I am not complaining. I know that these early months are the hardest, and that as Sabine grows we will have more good days and more adventures. It’s hard to galavant through NYC with a four month old, you know? Despite this knowledge, I sit here looking out my big windows at the city below and feel so alone. I remind myself that tomorrow will be better, and that in a few weeks we will be heading to my parents house for Christmas, and in a few weeks after that I will start school, giving me some precious structure to my rather fluid weeks. The isolation, though, is still very real. I know that if I’m sitting here feeling this way, looking out at this big city, at least a few other moms are doing the same thing. So I thought I’d write about it and hope that together we can remember that this too shall pass, and that we are not alone.

To the lonely mamas, and the lonely future mamas, I raise my cup of hot decaf to you. This too shall pass.



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  1. November 20, 2013

    I “liked” this post in a commiserating, “I’ve been there and am about to be there again” kind of way. You’re right that it’s a totally different kind of isolation when your days are dictated by a 10# crying human. It’s just…different.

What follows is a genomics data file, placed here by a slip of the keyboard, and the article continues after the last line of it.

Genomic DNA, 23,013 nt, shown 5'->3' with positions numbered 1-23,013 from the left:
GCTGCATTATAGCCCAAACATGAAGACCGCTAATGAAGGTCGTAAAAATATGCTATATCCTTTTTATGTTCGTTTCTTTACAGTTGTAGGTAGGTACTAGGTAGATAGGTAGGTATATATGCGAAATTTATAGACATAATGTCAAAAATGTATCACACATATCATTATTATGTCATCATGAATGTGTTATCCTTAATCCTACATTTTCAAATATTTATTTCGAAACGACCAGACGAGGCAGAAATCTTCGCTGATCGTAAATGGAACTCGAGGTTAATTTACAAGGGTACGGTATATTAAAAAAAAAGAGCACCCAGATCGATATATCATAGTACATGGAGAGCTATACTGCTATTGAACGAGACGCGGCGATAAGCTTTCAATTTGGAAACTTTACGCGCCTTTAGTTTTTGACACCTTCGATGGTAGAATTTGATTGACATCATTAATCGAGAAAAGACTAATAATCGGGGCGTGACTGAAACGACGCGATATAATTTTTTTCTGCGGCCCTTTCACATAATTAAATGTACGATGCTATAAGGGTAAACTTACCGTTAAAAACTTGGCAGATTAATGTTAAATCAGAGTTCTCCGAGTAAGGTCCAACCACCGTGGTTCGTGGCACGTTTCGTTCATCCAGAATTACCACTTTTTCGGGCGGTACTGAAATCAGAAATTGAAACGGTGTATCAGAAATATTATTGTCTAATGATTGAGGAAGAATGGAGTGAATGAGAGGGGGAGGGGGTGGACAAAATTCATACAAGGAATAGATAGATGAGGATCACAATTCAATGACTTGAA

I hope you can get back into your routine and out and about soon!

  2. November 20, 2013

    Its really tough right now because it’s getting colder, and harder to justify leaving the house. I quit work two years ago this month, and those were the hardest months of parenthood for me. Hang in there!

  3. Prairie #
    November 20, 2013

    It is so isolating!

    I watched for the garbage trucks every Wed. I loved hearing the police/traffic chopper overhead. Both somehow made me feel less alone. I texted & emailed a lot.

    Since returning to work I have made a commitment to email my mat leave momma as everyday.

  4. November 20, 2013